Home > Reducing problematic alcohol use in employees: economic evaluation of guided and unguided web-based interventions alongside a three-arm randomized controlled trial.

Buntrock, Claudia and Freund, Johanna and Smit, Filip and Riper, Heleen and Lehr, Dirk and Boß, Leif and Berking, Matthias and Ebert, David Daniel (2021) Reducing problematic alcohol use in employees: economic evaluation of guided and unguided web-based interventions alongside a three-arm randomized controlled trial. Addiction, Early online, . doi: 10.1111/add.15718.

External website: https://onlinelibrary.wiley.com/doi/10.1111/add.15...

AIMS: To perform an economic evaluation of guided and unguided internet-based interventions to reduce problematic alcohol consumption in employees compared with a waiting-list control condition (WLC) with unrestricted access to treatment-as-usual.

DESIGN: A cost-effectiveness analysis (CEA) and cost-utility analysis (CUA) from a societal and a cost-benefit analysis from the employer's perspective with a 6-month time horizon.

SETTING: Open recruitment in the German working population. Participants were employees (178 males, 256 females, mean age 47 years) consuming at least 14 (women) or 21 (men) standard units of alcohol (SUAs) per week and scoring ≥ 8 (men) or 6 (women) on the Alcohol Use Disorders Identification Test.

MEASUREMENTS: On-line questionnaires administered to assess SUAs and assess quality of life (AQoL-8D) and resource use. Outcome measure was responder (≤ 14/≤ 21 SUAs) for the CEA and quality-adjusted life years (QALYs) for the CUA. Net benefit regression was used to estimate cost-effectiveness for each study arm. Bootstrapping and sensitivity analyses were performed to account for uncertainty.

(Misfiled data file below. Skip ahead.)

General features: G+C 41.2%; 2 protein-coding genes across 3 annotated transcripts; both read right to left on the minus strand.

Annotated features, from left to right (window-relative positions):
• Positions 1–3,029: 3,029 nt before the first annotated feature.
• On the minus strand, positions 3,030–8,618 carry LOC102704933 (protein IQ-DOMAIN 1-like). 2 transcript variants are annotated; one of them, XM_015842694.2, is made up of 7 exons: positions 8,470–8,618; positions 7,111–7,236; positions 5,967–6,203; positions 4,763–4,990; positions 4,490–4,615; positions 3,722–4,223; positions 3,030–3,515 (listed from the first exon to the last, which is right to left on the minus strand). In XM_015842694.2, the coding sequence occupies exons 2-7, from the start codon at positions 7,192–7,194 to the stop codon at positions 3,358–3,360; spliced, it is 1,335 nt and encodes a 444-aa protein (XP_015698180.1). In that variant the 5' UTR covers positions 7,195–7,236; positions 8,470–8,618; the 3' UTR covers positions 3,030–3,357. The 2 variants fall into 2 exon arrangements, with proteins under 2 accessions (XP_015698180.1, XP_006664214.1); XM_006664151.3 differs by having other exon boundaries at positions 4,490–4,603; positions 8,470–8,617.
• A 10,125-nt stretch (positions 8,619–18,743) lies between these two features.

INTERVENTIONS: Five weekly modules including personalized normative feedback, motivational interviewing, goal setting, problem-solving and emotion regulation, provided with adherence-focused guidance or without guidance . Controls were on a waiting-list.

FINDINGS: From a societal perspective, the guided intervention had a probability of 55% (54%) of being the most efficient strategy at a willingness-to-pay (WTP) of €0 per responder (QALY) gained, compared with the unguided intervention and the control condition. At a WTP of €20 000 per QALY gained, the probability was 78%. From an employer's perspective, the guided intervention had a higher probability of a positive return on investment (81%) compared with the unguided intervention (58%).

CONCLUSION: A guided internet-based intervention to reduce problematic alcohol consumption in employees appears to be both cost-beneficial and cost-effective.


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